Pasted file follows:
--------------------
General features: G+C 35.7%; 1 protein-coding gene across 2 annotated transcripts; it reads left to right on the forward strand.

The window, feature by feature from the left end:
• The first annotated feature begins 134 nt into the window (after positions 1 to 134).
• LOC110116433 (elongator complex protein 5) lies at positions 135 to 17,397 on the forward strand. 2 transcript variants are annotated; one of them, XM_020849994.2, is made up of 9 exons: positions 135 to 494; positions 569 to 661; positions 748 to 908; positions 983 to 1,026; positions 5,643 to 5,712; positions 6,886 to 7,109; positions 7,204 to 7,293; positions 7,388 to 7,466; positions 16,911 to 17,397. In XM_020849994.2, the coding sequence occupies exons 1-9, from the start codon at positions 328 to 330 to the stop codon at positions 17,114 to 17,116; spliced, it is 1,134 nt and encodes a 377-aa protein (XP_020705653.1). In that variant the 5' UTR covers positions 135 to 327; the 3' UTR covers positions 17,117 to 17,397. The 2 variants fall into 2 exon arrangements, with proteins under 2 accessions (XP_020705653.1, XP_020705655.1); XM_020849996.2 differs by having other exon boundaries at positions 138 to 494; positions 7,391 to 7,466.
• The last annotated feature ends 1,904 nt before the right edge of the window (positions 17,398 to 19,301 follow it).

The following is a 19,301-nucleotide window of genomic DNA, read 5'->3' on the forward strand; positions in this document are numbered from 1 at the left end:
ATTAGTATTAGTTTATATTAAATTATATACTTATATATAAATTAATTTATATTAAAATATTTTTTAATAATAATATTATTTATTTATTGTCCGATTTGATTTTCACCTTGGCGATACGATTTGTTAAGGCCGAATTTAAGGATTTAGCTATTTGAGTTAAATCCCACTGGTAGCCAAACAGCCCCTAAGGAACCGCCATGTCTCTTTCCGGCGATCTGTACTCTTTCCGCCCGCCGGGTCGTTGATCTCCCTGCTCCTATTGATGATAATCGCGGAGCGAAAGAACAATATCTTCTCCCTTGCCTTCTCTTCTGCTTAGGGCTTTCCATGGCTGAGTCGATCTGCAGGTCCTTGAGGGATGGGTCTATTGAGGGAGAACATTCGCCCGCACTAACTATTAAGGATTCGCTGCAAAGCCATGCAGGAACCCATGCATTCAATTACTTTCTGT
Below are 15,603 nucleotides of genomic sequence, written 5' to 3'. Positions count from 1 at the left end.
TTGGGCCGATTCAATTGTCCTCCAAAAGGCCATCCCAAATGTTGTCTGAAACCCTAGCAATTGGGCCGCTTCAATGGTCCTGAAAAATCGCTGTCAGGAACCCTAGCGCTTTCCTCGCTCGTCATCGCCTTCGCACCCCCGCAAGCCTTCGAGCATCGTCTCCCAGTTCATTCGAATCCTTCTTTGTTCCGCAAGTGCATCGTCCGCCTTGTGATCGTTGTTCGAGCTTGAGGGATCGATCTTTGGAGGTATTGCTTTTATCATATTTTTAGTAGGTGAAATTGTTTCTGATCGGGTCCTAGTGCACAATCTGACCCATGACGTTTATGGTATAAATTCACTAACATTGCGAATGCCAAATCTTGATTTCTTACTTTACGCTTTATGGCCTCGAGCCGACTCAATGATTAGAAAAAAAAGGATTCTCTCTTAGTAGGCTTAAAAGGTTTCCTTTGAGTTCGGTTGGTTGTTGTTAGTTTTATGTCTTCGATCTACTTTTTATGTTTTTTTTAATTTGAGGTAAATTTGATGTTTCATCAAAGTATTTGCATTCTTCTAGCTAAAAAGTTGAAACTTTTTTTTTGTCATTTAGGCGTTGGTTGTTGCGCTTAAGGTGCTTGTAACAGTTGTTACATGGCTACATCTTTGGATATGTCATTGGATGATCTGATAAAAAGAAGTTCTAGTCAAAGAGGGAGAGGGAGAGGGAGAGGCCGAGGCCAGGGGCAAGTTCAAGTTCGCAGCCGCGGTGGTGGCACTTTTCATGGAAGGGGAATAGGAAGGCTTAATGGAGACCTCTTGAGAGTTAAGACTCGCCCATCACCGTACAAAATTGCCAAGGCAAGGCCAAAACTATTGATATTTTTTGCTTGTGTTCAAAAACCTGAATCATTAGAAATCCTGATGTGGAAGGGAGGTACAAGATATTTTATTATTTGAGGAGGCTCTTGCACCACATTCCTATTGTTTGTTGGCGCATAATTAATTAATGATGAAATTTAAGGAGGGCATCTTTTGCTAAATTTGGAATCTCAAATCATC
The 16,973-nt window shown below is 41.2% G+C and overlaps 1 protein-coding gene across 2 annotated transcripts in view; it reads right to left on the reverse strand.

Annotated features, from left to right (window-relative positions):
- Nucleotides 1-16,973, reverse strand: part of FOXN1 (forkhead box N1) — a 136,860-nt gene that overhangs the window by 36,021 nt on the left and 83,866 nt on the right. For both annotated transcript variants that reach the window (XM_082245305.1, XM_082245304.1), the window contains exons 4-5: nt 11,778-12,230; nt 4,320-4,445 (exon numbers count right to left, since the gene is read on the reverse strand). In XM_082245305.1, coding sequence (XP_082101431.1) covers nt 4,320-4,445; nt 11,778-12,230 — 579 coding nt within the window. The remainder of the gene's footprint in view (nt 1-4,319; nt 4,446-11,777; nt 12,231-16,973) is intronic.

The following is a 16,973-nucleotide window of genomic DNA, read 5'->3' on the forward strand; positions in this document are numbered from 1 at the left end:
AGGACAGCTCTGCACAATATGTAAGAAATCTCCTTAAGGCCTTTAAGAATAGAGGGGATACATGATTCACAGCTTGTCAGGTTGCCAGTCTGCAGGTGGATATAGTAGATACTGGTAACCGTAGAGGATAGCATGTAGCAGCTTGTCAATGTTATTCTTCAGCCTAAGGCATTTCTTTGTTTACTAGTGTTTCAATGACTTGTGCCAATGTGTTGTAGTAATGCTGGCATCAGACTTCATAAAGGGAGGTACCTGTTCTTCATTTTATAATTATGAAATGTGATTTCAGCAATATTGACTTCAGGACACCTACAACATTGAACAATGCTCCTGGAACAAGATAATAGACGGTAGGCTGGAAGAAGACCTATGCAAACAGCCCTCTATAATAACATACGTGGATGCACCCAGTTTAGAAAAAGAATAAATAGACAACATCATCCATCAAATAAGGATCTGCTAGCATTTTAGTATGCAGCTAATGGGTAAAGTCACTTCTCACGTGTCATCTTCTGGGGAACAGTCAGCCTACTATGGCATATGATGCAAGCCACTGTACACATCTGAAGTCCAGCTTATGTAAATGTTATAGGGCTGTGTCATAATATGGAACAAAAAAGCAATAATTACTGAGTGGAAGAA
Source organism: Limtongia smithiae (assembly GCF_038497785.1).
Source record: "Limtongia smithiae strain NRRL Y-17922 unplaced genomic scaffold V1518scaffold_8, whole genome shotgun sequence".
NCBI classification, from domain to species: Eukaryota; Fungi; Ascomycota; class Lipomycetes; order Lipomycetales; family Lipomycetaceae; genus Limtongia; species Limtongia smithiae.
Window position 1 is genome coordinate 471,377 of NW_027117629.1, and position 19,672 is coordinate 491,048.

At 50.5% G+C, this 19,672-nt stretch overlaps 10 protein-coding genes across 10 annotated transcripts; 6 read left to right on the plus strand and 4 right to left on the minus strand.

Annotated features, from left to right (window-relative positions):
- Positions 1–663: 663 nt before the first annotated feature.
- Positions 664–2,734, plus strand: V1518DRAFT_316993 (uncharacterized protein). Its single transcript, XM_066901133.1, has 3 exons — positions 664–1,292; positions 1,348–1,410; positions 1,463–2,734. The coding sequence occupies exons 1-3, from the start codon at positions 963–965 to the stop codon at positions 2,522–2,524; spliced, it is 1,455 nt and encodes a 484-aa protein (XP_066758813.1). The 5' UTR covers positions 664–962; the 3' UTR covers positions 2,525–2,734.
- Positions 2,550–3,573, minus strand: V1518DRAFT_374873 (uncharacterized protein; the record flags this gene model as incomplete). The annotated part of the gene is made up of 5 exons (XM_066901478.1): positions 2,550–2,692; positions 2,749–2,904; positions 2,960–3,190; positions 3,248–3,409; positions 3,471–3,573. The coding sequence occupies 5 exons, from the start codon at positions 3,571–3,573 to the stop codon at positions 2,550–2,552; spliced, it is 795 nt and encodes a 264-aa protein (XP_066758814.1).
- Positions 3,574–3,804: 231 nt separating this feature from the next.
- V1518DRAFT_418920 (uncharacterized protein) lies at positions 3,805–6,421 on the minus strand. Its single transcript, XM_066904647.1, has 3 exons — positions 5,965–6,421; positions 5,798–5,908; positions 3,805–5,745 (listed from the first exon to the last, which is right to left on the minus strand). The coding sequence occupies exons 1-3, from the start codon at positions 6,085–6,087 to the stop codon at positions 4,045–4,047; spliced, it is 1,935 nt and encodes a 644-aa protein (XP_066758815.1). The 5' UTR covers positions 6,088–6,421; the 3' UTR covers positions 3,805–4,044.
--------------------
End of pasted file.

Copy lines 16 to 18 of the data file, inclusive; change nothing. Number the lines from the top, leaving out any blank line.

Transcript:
Source record: "Limtongia smithiae strain NRRL Y-17922 unplaced genomic scaffold V1518scaffold_8, whole genome shotgun sequence".
NCBI classification, from domain to species: Eukaryota; Fungi; Ascomycota; class Lipomycetes; order Lipomycetales; family Lipomycetaceae; genus Limtongia; species Limtongia smithiae.
Window position 1 is genome coordinate 471,377 of NW_027117629.1, and position 19,672 is coordinate 491,048.